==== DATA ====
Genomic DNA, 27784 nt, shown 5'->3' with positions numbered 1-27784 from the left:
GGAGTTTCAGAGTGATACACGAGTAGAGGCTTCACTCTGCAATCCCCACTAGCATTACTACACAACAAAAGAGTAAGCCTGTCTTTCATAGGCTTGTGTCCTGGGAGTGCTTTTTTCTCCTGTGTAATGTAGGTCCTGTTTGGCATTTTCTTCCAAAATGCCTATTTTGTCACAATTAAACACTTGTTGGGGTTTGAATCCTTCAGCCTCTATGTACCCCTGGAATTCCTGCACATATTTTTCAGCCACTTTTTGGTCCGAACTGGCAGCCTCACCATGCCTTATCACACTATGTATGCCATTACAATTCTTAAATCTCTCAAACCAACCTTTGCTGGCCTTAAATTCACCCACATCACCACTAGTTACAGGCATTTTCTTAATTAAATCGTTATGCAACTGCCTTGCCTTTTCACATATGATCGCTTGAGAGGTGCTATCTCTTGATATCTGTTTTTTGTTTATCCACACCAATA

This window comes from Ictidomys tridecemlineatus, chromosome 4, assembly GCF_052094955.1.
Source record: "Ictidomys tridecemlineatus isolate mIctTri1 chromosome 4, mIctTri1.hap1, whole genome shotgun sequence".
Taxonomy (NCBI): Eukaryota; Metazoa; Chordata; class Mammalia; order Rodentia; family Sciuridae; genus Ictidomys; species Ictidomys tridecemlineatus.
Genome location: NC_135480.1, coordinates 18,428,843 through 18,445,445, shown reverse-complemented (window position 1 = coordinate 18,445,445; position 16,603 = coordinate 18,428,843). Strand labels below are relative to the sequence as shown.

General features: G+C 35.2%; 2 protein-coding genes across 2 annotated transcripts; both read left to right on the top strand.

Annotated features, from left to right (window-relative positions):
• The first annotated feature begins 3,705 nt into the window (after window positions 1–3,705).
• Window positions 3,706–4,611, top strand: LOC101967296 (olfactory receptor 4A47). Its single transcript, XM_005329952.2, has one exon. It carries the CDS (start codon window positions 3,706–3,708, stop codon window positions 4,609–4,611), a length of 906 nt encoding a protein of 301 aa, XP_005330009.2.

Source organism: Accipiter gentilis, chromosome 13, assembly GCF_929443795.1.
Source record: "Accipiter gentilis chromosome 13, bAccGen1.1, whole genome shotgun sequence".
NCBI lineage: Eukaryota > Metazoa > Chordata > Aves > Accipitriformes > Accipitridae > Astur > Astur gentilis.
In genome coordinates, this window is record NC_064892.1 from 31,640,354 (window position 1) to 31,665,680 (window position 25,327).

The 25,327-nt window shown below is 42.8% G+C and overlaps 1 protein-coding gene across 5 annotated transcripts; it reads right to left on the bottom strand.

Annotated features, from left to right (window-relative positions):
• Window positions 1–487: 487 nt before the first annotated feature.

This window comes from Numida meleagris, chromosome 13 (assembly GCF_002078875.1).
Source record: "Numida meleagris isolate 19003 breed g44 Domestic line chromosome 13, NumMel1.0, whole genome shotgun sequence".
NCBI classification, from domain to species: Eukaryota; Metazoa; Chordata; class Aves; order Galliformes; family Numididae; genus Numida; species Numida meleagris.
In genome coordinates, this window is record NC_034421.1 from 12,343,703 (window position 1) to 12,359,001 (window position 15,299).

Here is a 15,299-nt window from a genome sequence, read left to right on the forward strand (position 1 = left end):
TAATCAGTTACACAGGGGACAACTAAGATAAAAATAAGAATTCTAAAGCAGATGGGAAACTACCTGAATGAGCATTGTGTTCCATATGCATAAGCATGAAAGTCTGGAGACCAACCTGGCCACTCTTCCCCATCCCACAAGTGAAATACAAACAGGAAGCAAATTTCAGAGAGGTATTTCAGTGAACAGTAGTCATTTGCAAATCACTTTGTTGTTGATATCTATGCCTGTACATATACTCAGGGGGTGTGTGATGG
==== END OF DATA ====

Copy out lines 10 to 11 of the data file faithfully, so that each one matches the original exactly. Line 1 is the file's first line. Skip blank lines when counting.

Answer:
• Window positions 3,706–4,611, top strand: LOC101967296 (olfactory receptor 4A47). Its single transcript, XM_005329952.2, has one exon. It carries the CDS (start codon window positions 3,706–3,708, stop codon window positions 4,609–4,611), a length of 906 nt encoding a protein of 301 aa, XP_005330009.2.

Source organism: Accipiter gentilis, chromosome 13, assembly GCF_929443795.1.